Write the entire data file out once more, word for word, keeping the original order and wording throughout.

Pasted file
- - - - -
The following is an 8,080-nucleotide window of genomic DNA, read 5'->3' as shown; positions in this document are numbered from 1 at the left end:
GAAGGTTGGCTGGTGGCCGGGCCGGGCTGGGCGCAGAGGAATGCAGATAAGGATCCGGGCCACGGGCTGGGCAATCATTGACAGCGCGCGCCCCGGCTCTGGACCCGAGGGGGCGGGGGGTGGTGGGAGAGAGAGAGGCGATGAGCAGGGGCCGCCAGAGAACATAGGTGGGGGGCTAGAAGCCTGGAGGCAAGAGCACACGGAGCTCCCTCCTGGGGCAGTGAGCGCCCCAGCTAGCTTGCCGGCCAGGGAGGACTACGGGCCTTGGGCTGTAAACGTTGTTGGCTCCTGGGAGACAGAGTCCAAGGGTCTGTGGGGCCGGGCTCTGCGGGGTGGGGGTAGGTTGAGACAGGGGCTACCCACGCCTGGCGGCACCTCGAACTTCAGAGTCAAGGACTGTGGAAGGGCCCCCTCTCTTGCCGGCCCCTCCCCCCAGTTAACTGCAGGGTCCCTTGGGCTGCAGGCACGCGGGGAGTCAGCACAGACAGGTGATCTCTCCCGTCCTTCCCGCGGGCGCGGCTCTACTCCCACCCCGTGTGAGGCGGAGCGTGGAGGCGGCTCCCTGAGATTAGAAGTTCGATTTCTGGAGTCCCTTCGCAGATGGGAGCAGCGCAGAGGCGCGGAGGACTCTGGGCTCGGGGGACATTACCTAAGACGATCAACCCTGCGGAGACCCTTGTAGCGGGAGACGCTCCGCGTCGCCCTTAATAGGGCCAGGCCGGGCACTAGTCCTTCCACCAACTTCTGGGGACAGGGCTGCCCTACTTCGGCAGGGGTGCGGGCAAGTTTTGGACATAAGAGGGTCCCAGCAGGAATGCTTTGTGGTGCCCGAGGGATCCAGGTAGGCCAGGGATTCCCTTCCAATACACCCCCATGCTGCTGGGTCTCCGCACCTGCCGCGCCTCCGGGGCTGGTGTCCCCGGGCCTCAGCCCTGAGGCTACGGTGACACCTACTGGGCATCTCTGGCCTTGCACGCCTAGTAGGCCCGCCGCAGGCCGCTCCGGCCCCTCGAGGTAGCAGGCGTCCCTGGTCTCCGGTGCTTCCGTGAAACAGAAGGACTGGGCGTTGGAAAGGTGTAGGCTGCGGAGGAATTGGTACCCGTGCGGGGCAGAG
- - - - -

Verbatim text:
The following is an 8,080-nucleotide window of genomic DNA, read 5'->3' as shown; positions in this document are numbered from 1 at the left end:
GAAGGTTGGCTGGTGGCCGGGCCGGGCTGGGCGCAGAGGAATGCAGATAAGGATCCGGGCCACGGGCTGGGCAATCATTGACAGCGCGCGCCCCGGCTCTGGACCCGAGGGGGCGGGGGGTGGTGGGAGAGAGAGAGGCGATGAGCAGGGGCCGCCAGAGAACATAGGTGGGGGGCTAGAAGCCTGGAGGCAAGAGCACACGGAGCTCCCTCCTGGGGCAGTGAGCGCCCCAGCTAGCTTGCCGGCCAGGGAGGACTACGGGCCTTGGGCTGTAAACGTTGTTGGCTCCTGGGAGACAGAGTCCAAGGGTCTGTGGGGCCGGGCTCTGCGGGGTGGGGGTAGGTTGAGACAGGGGCTACCCACGCCTGGCGGCACCTCGAACTTCAGAGTCAAGGACTGTGGAAGGGCCCCCTCTCTTGCCGGCCCCTCCCCCCAGTTAACTGCAGGGTCCCTTGGGCTGCAGGCACGCGGGGAGTCAGCACAGACAGGTGATCTCTCCCGTCCTTCCCGCGGGCGCGGCTCTACTCCCACCCCGTGTGAGGCGGAGCGTGGAGGCGGCTCCCTGAGATTAGAAGTTCGATTTCTGGAGTCCCTTCGCAGATGGGAGCAGCGCAGAGGCGCGGAGGACTCTGGGCTCGGGGGACATTACCTAAGACGATCAACCCTGCGGAGACCCTTGTAGCGGGAGACGCTCCGCGTCGCCCTTAATAGGGCCAGGCCGGGCACTAGTCCTTCCACCAACTTCTGGGGACAGGGCTGCCCTACTTCGGCAGGGGTGCGGGCAAGTTTTGGACATAAGAGGGTCCCAGCAGGAATGCTTTGTGGTGCCCGAGGGATCCAGGTAGGCCAGGGATTCCCTTCCAATACACCCCCATGCTGCTGGGTCTCCGCACCTGCCGCGCCTCCGGGGCTGGTGTCCCCGGGCCTCAGCCCTGAGGCTACGGTGACACCTACTGGGCATCTCTGGCCTTGCACGCCTAGTAGGCCCGCCGCAGGCCGCTCCGGCCCCTCGAGGTAGCAGGCGTCCCTGGTCTCCGGTGCTTCCGTGAAACAGAAGGACTGGGCGTTGGAAAGGTGTAGGCTGCGGAGGAATTGGTACCCGTGCGGGGCAGAG